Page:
WASHINGTON (1/23/15)--Consent orders proposing $35.7 million in payments from Wells Fargo and JPMorgan Chase were filed Thursday in federal court by the Consumer Financial Protection Bureau (CFPB).
The bureau, along with the Maryland Attorney General, took action against the two firms for what it alleges is an illegal marketing services kickback scheme with the now-defunct Genuine Title.
The CFPB alleges Genuine Title gave the banks' loan officers cash, marketing materials and consumer information in exchange for business referrals. According to the bureau, these were offered in order to increase the amount of loan business generated.
"These banks allowed their loan officers to focus on their own illegal financial gain rather than on treating consumers fairly," said CFPB Director Richard Cordray. "Our action today to address these practices should serve as a warning for all those in the mortgage market."
The proposed consent orders would require $24 million in civil penalties from Wells Fargo, $600,000 in civil penalties from JPMorgan Chase and $10.8 million in redress to consumers whose loans were involved in the scheme.
An investigation by the CFPB revealed more than 100 Wells Fargo loan officers in at least 18 branches, mostly in Maryland and Virginia, participated in the scheme.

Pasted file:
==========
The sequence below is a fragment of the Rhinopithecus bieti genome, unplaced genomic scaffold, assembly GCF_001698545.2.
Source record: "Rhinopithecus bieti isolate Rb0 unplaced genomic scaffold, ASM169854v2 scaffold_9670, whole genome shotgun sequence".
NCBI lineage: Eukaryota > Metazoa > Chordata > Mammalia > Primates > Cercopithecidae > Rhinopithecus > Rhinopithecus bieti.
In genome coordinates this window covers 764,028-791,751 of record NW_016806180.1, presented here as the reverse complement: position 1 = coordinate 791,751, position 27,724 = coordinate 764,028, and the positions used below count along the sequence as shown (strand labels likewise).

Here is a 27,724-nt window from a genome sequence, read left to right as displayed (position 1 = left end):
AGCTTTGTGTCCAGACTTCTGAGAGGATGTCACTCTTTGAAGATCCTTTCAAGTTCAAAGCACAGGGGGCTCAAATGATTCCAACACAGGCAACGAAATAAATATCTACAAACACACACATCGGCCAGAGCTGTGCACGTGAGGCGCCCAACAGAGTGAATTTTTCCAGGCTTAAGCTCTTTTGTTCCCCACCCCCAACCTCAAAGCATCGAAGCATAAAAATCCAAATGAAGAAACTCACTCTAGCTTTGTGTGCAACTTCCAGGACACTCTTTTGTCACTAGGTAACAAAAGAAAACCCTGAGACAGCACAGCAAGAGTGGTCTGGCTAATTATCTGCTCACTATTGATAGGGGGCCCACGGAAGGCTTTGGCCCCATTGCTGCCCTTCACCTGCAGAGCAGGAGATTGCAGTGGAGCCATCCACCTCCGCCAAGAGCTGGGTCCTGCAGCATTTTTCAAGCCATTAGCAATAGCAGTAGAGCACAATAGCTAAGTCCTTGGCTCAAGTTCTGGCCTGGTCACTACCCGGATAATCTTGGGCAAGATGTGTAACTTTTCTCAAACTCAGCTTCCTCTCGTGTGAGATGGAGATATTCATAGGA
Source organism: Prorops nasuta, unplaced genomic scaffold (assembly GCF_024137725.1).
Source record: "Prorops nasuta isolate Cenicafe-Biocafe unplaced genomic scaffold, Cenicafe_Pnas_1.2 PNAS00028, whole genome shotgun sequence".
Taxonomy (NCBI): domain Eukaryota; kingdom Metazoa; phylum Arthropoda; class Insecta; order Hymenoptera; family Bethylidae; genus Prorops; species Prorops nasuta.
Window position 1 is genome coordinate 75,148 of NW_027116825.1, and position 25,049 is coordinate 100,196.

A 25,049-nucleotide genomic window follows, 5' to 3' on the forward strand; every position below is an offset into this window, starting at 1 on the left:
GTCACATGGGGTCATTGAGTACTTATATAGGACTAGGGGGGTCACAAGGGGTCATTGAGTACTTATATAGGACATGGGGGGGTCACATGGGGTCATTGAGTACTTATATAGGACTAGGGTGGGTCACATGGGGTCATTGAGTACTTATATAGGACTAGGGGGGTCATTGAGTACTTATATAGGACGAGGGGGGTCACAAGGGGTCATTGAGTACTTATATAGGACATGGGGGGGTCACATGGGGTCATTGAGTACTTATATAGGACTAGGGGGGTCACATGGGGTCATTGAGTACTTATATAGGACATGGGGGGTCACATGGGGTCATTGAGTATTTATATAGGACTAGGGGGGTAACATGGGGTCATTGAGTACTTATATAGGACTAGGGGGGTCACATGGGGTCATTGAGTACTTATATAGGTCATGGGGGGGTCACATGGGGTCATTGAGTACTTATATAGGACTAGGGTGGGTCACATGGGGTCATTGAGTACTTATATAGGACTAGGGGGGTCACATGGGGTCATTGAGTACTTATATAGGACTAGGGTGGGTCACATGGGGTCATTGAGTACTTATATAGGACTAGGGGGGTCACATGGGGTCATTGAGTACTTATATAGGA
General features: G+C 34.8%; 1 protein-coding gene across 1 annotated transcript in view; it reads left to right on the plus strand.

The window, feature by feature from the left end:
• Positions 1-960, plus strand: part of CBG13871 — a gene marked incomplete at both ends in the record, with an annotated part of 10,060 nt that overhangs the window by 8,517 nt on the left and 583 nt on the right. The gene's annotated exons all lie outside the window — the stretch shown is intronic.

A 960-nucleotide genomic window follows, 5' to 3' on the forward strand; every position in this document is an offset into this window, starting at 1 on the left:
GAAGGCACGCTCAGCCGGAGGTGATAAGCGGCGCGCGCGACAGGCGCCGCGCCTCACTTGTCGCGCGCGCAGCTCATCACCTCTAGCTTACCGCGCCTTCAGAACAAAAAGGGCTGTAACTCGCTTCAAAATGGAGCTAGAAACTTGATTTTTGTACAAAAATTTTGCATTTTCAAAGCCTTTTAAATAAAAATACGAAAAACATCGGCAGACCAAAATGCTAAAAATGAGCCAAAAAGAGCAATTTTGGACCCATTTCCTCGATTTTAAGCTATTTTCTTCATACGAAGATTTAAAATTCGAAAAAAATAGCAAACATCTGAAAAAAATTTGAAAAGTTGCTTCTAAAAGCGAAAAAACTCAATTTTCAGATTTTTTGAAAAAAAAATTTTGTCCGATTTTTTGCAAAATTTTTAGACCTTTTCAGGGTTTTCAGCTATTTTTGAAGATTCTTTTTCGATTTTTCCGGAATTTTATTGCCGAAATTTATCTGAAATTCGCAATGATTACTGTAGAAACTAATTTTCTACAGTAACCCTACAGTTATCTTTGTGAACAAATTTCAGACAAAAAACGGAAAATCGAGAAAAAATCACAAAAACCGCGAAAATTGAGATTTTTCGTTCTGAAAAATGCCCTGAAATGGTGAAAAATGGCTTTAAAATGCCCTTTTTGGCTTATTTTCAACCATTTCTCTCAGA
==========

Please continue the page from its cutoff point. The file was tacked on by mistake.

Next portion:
The investigation also found that at least six JPMorgan Chase loan officers in three different branches in Maryland, Virginia and New York were involved in referring settlement business on almost 200 loans to Genuine Title.
Action also has been taken against former Wells Fargo employee Todd Cohen and his wife, Elaine Oliphant Cohen, for their involvement. The bureau alleged that Cohen took "substantial cash payments" in exchange for referrals. Genuine Title allegedly made tens of thousands of dollars in payments to Oliphant Cohen "in an effort to disguise the kickback nature of the payment."
The two would be required to pay a $30,000 penalty under the consent order, and Cohen would be banned from participation in the mortgage industry for two years.